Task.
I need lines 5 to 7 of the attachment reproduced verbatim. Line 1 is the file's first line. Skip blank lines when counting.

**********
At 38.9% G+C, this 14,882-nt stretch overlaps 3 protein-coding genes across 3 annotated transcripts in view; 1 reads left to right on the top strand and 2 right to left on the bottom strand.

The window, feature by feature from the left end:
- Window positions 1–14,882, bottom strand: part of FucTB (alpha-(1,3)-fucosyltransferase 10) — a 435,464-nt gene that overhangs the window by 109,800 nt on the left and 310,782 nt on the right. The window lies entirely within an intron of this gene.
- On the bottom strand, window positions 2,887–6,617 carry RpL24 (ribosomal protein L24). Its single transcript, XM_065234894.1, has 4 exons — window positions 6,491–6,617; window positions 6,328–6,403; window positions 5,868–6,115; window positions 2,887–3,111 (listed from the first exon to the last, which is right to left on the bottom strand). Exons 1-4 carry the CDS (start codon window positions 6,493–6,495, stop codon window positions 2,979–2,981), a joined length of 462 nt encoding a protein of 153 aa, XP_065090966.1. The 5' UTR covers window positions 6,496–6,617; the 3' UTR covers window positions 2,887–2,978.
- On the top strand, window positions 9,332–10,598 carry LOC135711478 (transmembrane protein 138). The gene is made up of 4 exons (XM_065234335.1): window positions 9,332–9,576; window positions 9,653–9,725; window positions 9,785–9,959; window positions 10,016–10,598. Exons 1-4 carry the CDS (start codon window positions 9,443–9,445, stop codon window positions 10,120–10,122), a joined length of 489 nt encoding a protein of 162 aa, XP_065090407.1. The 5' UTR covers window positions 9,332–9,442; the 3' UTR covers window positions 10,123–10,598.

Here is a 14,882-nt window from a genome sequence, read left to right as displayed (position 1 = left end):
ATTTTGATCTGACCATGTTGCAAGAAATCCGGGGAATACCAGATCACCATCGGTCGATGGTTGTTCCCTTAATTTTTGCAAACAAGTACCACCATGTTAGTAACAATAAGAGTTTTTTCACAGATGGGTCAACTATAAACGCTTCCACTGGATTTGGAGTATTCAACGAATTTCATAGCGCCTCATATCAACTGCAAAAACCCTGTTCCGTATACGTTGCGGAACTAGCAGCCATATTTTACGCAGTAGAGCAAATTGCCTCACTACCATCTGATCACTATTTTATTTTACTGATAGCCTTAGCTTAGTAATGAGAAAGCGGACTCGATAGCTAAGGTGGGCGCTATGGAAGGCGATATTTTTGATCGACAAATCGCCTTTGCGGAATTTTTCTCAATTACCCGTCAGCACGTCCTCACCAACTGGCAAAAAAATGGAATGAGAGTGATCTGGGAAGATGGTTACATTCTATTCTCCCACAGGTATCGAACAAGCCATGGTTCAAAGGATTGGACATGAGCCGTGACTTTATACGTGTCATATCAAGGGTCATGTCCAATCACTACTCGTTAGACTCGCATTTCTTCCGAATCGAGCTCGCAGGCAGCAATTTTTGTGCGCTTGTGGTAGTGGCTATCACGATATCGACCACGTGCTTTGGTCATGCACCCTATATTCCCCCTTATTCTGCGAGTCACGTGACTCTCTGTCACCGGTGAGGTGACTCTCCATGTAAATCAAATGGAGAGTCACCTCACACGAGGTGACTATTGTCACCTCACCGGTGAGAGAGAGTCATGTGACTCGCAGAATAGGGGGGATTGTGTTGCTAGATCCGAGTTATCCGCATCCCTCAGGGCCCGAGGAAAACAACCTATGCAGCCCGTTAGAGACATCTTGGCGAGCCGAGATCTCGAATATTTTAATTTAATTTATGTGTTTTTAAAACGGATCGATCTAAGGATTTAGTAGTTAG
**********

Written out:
- On the top strand, window positions 9,332–10,598 carry LOC135711478 (transmembrane protein 138). The gene is made up of 4 exons (XM_065234335.1): window positions 9,332–9,576; window positions 9,653–9,725; window positions 9,785–9,959; window positions 10,016–10,598. Exons 1-4 carry the CDS (start codon window positions 9,443–9,445, stop codon window positions 10,120–10,122), a joined length of 489 nt encoding a protein of 162 aa, XP_065090407.1. The 5' UTR covers window positions 9,332–9,442; the 3' UTR covers window positions 10,123–10,598.

Here is a 14,882-nt window from a genome sequence, read left to right as displayed (position 1 = left end):
ATTTTGATCTGACCATGTTGCAAGAAATCCGGGGAATACCAGATCACCATCGGTCGATGGTTGTTCCCTTAATTTTTGCAAACAAGTACCACCATGTTAGTAACAATAAGAGTTTTTTCACAGATGGGTCAACTATAAACGCTTCCACTGGATTTGGAGTATTCAACGAATTTCATAGCGCCTCATATCAACTGCAAAAACCCTGTTCCGTATACGTTGCGGAACTAGCAGCCATATTTTACGCAGTAGAGCAAATTGCCTCACTACCATCTGATCACTATTTTATTTTACTGATAGCCTTAGCTTAGTAATGAGAAAGCGGACTCGATAGCTAAGGTGGGCGCTATGGAAGGCGATATTTTTGATCGACAAATCGCCTTTGCGGAATTTTTCTCAATTACCCGTCAGCACGTCCTCACCAACTGGCAAAAAAATGGAATGAGAGTGATCTGGGAAGATGGTTACATTCTATTCTCCCACAGGTATCGAACAAGCCATGGTTCAAAGGATTGGACATGAGCCGTGACTTTATACGTGTCATATCAAGGGTCATGTCCAATCACTACTCGTTAGACTCGCATTTCTTCCGAATCGAGCTCGCAGGCAGCAATTTTTGTGCGCTTGTGGTAGTGGCTATCACGATATCGACCACGTGCTTTGGTCATGCACCCTATATTCCCCCTTATTCTGCGAGTCACGTGACTCTCTGTCACCGGTGAGGTGACTCTCCATGTAAATCAAATGGAGAGTCACCTCACACGAGGTGACTATTGTCACCTCACCGGTGAGAGAGAGTCATGTGACTCGCAGAATAGGGGGGATTGTGTTGCTAGATCCGAGTTATCCGCATCCCTCAGGGCCCGAGGAAAACAACCTATGCAGCCCGTTAGAGACATCTTGGCGAGCCGAGATCTCGAATATTTTAATTTAATTTATGTGTTTTTAAAACGGATCGATCTAAGGATTTAGTAGTTAG